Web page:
|High on HimanHe's Openly Gay on the Pop Pike
Eric Himan is in high demand these days. Not only is he a formidable singer, pianist, and composer/lyricist of some of the catchiest songs to come down the pop pike since Elton John teamed up with Bernie Taupin, but Himan is also a rarity among openly gay performers. He's a he.
"We'd like to book more good male singers, but there just aren't many who are out of the closet," complained the events coordinator for Florida's gay Sawmill Camping Resort (yes, that's where John and I have our trailer). The entertainment planner made her comment as Himan signed copies of his latest CD after an enthusiastically received performance during last month's inaugural Southeast Gay and Lesbian Arts Festival. Himan was such a hit that he twice had to run to his luggage to grab another box of 50 albums for patiently awaiting fans.
The Sawmill resort frequently books touring female singers folk, blues and country chanteuses, including the delightful Tori Quick who never fails to bring down the house with her anthem "I'm a Hard Working Lesbian." But, aside from large choruses, there have been relatively few opportunities for audiences to hear a male pop vocalist sing the special stories of men's livesunless you count the closeted crooners who win radio airplay for their songs by substituting female pronouns for their male romantic references. Eric Himan doesn't play that kind of game either in concert or on record. While he would like to see his star shine brightly among straight as well as gay fans of contemporary rock and folk music, the 25-year-old won't compromise his integrity as a lyricist.
"To me, all that is important is to be honest," he said in a recent interview. "I cannot be who I'm not, simply because somebody else doesn't like it. I'd rather have people listen to my music and know everything about me [so they can] understand where I'm coming from."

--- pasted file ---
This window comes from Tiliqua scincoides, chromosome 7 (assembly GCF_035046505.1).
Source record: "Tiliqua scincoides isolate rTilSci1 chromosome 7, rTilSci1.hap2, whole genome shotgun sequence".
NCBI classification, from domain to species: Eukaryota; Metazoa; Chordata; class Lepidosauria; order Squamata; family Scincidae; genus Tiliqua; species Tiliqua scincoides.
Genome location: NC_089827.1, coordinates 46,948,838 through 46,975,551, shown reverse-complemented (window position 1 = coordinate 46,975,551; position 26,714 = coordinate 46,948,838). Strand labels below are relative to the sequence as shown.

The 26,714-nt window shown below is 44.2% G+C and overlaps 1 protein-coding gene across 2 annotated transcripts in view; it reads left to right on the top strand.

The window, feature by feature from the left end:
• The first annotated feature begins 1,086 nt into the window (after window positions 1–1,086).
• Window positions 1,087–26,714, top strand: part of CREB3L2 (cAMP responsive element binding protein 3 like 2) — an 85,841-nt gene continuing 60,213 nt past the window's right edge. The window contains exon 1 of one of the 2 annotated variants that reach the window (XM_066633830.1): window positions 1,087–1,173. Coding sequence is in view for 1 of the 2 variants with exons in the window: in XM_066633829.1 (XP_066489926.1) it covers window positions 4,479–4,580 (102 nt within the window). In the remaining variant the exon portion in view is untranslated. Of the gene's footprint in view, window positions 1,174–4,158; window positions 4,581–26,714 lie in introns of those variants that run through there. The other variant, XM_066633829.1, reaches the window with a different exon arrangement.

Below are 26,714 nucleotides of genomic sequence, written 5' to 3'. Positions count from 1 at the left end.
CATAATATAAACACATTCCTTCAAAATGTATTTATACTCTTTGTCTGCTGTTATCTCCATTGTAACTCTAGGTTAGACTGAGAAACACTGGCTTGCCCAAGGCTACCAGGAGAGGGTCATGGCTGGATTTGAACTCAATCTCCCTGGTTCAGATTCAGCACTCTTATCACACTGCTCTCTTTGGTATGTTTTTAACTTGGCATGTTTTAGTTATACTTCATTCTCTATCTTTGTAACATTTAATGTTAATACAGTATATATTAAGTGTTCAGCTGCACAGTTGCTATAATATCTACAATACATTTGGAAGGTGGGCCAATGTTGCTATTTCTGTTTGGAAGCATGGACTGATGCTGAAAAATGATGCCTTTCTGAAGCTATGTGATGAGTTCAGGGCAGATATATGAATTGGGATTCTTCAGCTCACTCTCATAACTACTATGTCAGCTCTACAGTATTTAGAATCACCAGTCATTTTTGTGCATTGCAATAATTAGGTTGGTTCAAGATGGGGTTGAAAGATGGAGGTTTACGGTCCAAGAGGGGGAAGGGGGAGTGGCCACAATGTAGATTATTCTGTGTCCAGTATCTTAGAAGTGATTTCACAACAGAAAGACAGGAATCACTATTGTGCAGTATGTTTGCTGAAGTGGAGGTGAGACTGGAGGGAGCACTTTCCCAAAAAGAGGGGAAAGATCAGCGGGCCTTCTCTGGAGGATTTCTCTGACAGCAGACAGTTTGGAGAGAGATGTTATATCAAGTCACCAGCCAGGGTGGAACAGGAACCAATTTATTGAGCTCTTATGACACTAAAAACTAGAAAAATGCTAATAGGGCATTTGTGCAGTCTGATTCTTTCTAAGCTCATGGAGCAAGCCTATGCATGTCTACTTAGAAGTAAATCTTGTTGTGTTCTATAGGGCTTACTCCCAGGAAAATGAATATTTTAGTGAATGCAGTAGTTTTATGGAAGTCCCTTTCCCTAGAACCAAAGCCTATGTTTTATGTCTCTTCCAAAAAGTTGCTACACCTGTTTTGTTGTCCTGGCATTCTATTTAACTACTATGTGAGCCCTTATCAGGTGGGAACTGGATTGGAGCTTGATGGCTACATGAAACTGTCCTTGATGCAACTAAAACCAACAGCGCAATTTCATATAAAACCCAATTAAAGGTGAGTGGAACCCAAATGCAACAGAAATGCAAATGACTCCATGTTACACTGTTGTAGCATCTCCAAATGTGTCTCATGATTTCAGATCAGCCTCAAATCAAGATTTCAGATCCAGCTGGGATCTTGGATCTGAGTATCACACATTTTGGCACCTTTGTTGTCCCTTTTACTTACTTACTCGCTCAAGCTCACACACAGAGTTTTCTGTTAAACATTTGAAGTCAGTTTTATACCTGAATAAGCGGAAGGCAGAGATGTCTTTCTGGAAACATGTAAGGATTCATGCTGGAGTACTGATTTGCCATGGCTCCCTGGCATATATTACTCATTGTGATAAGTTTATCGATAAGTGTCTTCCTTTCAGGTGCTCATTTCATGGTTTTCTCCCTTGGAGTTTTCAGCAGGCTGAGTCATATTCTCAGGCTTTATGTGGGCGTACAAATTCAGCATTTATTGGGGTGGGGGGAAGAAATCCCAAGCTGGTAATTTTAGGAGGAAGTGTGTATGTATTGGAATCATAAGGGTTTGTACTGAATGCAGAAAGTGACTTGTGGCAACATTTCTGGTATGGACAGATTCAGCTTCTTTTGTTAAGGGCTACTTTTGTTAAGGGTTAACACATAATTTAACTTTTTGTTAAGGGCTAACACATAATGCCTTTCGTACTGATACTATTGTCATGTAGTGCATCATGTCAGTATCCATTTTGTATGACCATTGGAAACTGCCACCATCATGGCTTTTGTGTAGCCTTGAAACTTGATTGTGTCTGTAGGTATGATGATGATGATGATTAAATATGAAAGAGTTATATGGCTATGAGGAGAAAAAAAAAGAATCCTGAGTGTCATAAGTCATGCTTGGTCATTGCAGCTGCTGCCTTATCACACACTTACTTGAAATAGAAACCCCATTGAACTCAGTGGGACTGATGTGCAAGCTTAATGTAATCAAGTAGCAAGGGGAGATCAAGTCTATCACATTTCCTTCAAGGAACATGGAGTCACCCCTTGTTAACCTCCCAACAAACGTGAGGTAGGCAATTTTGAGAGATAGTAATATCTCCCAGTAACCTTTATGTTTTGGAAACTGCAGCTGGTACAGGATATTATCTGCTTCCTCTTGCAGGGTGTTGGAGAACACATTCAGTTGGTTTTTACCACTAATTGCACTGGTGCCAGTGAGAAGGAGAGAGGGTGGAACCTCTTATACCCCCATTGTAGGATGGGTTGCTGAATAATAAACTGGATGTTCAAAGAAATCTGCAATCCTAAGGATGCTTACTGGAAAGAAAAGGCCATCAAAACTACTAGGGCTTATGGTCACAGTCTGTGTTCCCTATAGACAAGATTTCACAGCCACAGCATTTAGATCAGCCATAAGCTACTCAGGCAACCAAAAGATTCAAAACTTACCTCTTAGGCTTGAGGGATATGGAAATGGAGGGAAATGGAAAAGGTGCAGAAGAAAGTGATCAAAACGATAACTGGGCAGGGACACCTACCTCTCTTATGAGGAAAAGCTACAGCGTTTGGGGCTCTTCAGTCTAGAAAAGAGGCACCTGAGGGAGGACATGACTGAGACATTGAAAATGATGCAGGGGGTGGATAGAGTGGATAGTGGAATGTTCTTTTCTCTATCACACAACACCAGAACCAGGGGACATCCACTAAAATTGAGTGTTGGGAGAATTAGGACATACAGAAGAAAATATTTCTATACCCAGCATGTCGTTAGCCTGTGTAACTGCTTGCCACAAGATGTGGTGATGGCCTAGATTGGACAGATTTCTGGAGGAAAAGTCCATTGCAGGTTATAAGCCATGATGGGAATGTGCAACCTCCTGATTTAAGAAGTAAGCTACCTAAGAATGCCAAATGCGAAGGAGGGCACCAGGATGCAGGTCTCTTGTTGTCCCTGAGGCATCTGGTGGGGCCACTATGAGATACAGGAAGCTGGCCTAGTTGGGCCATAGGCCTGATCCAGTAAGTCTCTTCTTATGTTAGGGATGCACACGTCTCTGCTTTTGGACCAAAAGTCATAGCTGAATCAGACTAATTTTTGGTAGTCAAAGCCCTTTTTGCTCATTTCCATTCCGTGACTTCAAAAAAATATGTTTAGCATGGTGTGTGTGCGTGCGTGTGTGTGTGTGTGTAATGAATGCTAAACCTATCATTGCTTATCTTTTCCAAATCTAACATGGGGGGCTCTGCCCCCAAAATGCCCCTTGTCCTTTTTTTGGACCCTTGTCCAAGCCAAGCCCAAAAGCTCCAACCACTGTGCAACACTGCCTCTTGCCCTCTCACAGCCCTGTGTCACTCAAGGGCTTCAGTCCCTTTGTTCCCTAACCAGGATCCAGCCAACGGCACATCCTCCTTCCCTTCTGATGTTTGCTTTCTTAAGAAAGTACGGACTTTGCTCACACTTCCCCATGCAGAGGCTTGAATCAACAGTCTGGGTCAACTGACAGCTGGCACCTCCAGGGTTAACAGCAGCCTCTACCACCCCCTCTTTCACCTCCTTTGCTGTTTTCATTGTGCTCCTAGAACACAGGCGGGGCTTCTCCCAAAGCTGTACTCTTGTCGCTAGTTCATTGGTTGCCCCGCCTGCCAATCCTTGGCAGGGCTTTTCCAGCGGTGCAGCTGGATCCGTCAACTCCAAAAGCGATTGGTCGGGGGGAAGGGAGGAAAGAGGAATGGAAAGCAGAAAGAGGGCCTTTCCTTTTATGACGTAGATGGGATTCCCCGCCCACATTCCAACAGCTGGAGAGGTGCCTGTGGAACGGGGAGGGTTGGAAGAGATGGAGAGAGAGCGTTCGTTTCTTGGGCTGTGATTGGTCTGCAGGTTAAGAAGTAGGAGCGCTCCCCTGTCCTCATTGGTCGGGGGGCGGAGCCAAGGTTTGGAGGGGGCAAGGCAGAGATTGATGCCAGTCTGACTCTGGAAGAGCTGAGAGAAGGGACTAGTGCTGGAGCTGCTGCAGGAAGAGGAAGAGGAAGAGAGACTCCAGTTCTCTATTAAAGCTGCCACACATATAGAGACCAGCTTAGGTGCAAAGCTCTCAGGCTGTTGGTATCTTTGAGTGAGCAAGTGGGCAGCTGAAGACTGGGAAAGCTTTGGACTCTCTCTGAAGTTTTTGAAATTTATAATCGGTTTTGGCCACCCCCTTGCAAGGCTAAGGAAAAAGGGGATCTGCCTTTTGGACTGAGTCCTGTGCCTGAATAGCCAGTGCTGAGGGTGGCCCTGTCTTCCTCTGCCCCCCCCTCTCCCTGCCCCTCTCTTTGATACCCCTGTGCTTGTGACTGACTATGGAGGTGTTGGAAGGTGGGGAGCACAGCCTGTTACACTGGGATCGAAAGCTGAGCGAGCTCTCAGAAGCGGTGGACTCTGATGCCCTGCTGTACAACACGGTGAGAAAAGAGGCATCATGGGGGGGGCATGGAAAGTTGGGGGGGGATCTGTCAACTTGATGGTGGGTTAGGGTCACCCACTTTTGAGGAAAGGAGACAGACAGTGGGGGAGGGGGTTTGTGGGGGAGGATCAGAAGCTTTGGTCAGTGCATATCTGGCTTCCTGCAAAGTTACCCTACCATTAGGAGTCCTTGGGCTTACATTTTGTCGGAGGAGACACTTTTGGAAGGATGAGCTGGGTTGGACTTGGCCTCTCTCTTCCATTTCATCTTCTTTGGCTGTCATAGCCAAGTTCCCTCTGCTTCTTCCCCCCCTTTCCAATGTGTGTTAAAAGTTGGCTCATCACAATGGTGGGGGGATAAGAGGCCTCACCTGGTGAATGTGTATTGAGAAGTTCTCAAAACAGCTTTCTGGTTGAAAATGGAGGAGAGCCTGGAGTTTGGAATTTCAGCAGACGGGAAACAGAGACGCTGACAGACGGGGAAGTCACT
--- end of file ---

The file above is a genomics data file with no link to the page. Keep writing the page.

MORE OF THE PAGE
Each of the three CDs that Himan has recorded since his first five years ago is more personal than the one preceding it. He also is represented with a song on Love Rocks, the new fundraising album issued by the Human Rights Campaign; on that collection he appears among a group of mostly female superstars, including Melissa Etheridge, The Dixie Chicks, Dolly Parton and Carole King. "Imagine my excitement!" he told the crowd at Sawmill. "I picked up a copy, and there was my name right before Carole King's!"
On his newly released solo disc, Dark Horse (Thumbcrown Records), Himan takes listeners on a roller-coaster ride of upbeat rockers and tender ballads. One of my favorite tracks is "Habit/Curse," in which the narrator tries to figure out why he keeps going back to the same guy who has let him down so many times before. In the rollicking "Have Me," Himan seems determined to let the listener do just thatand the short, muscular brunette with an armload of tattoos is good-looking enough to have plenty of potential partners vying for the opportunity.